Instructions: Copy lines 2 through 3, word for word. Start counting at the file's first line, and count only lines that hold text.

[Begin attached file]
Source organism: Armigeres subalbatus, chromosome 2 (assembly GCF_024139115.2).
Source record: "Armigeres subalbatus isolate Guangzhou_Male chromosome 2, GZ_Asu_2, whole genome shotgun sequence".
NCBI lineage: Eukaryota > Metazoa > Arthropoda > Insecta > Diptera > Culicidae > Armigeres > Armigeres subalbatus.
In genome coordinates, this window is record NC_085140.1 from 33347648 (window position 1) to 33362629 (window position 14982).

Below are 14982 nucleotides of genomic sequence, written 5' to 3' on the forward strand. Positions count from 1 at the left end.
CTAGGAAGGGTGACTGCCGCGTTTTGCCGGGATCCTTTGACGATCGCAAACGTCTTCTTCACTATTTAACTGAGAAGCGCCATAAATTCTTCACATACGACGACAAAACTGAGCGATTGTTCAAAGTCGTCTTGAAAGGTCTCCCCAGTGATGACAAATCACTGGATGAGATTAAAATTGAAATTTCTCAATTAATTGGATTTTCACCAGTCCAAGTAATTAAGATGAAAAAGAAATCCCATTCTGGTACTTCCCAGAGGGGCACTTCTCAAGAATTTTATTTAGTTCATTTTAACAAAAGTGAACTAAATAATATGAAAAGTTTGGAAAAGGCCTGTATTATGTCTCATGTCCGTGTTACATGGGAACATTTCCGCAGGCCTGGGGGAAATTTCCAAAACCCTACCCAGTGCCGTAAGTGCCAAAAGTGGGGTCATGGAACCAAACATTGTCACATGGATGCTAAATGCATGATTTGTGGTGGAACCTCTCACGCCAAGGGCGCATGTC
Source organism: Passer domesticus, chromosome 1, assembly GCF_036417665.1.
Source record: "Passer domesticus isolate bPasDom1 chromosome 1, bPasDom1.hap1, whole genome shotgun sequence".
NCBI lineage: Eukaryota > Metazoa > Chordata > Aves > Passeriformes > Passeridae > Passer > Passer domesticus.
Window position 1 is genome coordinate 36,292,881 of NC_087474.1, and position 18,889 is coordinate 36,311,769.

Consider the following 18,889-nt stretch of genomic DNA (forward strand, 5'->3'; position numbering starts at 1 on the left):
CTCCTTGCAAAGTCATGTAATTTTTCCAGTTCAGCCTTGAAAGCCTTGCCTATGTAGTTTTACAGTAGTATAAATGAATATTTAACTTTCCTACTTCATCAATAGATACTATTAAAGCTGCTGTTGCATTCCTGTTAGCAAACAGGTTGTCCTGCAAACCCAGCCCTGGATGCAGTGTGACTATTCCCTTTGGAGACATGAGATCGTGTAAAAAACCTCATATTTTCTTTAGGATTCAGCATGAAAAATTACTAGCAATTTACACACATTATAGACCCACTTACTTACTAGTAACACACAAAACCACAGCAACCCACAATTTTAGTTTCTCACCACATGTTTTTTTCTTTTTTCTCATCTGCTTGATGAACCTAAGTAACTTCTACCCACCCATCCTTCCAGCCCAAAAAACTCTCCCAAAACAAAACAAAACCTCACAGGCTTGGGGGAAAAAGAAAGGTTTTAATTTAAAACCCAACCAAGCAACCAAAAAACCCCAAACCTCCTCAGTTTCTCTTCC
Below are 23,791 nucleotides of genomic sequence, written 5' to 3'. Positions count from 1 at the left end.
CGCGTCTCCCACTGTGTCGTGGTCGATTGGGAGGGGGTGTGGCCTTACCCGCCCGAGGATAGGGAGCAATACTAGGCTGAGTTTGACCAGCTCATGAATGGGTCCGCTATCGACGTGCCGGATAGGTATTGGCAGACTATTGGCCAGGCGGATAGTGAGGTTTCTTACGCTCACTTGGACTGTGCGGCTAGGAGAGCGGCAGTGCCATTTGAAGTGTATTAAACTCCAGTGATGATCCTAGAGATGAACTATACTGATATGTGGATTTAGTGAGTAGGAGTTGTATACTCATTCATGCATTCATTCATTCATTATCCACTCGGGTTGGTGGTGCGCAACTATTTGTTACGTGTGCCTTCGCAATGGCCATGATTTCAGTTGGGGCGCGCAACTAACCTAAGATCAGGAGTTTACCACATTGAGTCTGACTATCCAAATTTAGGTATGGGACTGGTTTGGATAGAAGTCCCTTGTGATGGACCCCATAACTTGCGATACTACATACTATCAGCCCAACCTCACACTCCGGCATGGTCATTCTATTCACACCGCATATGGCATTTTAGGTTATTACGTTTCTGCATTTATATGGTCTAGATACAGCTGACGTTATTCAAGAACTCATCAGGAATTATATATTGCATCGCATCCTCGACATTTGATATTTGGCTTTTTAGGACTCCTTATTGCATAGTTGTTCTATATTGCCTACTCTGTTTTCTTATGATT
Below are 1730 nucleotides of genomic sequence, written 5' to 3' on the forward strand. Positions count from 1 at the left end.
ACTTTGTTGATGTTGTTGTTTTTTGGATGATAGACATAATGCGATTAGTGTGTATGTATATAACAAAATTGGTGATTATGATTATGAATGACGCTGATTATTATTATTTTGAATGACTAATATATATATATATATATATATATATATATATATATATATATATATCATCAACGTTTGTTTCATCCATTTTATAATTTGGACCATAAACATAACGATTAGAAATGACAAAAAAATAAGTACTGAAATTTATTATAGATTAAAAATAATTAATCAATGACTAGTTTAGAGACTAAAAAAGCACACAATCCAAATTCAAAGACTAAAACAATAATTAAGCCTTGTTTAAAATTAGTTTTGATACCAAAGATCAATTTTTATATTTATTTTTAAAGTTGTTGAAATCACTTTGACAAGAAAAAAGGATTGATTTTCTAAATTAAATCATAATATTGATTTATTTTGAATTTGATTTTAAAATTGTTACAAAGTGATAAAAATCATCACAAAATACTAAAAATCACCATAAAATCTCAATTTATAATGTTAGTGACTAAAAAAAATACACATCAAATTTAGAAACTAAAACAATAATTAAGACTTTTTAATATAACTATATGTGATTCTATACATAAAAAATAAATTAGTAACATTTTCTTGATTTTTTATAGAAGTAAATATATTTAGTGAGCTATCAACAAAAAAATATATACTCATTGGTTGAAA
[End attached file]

Source record: "Armigeres subalbatus isolate Guangzhou_Male chromosome 2, GZ_Asu_2, whole genome shotgun sequence".
NCBI lineage: Eukaryota > Metazoa > Arthropoda > Insecta > Diptera > Culicidae > Armigeres > Armigeres subalbatus.